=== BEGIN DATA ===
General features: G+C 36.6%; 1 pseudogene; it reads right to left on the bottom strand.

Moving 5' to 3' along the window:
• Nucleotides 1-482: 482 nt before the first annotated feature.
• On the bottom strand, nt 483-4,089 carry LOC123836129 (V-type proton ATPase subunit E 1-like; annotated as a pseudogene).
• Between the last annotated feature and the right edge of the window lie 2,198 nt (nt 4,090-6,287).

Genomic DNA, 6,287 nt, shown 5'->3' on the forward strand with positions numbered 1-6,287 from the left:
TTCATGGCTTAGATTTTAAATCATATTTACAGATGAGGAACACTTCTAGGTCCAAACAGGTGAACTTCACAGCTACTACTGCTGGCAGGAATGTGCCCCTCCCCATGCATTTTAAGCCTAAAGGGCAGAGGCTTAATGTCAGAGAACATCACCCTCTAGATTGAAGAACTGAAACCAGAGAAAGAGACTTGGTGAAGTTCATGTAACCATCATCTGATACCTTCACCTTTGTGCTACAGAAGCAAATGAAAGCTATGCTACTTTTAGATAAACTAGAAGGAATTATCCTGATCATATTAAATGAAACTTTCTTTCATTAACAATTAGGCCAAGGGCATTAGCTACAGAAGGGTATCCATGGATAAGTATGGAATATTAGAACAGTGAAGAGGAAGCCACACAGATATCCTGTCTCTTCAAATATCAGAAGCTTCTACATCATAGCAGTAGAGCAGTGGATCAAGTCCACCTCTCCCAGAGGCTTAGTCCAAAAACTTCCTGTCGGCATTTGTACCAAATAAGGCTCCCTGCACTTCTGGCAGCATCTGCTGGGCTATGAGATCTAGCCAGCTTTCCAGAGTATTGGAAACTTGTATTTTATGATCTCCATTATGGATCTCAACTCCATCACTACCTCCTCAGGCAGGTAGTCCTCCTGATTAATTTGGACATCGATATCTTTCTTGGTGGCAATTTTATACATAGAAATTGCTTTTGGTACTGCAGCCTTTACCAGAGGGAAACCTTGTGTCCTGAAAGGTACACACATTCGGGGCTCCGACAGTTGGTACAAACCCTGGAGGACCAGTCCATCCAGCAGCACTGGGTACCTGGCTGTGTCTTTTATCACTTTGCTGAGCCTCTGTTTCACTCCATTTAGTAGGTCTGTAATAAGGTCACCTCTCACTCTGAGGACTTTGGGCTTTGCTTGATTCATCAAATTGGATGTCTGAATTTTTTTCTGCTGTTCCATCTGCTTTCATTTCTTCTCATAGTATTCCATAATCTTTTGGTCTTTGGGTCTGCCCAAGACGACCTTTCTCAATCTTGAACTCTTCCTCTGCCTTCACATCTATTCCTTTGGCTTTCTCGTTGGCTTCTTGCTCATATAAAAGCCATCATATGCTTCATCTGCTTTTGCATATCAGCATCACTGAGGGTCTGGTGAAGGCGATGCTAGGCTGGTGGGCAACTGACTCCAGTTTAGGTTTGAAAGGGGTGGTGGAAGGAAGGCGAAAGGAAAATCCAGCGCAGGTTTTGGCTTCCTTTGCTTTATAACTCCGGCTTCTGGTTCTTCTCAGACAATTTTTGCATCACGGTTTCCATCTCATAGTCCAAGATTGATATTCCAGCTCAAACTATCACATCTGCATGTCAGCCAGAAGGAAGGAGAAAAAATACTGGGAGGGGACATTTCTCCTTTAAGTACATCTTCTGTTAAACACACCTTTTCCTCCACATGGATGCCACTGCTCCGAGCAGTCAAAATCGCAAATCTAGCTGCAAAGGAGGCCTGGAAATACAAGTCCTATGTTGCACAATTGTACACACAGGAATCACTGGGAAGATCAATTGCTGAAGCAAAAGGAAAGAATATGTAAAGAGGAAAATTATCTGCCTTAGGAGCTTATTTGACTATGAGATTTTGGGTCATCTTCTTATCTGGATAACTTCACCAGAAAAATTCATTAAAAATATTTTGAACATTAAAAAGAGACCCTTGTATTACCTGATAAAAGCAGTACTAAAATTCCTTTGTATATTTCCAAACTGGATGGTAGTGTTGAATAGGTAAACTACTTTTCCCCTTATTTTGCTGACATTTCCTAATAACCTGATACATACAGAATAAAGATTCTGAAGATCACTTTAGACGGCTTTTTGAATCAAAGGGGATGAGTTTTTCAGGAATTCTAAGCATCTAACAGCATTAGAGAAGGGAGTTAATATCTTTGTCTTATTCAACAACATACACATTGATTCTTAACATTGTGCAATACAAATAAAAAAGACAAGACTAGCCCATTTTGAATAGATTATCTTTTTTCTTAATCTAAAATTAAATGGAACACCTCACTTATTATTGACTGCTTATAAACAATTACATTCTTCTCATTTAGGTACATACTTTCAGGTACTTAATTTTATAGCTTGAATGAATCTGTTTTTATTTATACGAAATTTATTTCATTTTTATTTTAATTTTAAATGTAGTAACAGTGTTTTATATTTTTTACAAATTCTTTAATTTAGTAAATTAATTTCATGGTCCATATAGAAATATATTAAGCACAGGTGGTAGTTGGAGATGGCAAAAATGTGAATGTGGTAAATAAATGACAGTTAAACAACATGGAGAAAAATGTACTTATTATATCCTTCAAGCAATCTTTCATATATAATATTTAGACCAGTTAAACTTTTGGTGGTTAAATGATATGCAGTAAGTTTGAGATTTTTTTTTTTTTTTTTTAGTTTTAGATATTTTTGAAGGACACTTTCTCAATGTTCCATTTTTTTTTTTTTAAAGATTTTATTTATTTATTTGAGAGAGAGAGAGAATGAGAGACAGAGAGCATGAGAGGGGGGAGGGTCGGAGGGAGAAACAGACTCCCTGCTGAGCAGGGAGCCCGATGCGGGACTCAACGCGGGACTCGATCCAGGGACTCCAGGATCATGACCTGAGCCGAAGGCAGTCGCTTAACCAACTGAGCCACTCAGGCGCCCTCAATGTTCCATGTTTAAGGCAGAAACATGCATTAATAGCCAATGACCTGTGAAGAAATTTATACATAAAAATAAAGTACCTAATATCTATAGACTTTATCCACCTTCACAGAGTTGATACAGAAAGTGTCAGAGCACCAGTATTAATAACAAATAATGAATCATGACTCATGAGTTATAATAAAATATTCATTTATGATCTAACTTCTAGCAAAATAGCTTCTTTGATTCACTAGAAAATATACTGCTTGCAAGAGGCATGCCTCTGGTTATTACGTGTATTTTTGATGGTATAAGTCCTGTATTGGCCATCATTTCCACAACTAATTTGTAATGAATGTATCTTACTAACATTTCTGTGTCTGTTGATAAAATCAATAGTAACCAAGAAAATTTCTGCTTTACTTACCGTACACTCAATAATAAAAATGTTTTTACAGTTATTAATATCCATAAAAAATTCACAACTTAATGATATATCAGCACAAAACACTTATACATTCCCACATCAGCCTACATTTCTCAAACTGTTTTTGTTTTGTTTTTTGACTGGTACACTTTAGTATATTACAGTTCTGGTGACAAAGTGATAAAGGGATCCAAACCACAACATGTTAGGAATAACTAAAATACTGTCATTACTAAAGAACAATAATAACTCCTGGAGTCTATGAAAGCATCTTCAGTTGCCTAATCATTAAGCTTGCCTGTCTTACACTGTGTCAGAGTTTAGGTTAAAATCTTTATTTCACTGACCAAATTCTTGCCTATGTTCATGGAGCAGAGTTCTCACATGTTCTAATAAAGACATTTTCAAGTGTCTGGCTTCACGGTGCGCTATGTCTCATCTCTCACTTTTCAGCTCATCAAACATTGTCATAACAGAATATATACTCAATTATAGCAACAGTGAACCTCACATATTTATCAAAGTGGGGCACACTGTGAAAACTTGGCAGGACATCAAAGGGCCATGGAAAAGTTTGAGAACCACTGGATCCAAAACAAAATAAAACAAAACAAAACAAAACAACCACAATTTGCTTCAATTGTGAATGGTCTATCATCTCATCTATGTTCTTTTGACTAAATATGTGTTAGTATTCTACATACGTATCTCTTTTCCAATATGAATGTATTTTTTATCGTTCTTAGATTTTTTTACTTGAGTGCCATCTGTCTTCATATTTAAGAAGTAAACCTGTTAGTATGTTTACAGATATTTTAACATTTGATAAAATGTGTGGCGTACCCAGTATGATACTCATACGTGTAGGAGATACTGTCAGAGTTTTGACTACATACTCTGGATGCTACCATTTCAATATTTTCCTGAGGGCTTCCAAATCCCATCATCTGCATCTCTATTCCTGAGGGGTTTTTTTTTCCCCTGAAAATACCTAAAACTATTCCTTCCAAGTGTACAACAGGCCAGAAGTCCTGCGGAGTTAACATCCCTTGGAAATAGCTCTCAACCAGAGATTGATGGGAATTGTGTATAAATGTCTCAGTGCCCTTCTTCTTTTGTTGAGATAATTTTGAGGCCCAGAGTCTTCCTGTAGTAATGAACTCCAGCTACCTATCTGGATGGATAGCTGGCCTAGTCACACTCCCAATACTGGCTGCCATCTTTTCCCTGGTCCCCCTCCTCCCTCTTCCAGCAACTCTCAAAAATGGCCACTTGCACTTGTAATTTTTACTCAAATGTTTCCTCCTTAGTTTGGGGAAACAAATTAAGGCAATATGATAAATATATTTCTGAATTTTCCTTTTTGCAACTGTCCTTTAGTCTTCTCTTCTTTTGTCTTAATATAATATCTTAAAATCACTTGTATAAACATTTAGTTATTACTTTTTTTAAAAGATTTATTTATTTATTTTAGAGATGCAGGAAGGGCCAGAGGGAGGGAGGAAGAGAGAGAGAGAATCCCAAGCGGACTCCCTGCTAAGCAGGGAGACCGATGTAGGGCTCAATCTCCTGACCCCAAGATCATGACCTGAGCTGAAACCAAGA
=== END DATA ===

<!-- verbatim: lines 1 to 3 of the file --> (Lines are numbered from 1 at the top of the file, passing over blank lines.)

General features: G+C 36.6%; 1 pseudogene; it reads right to left on the bottom strand.

Moving 5' to 3' along the window:
• Nucleotides 1-482: 482 nt before the first annotated feature.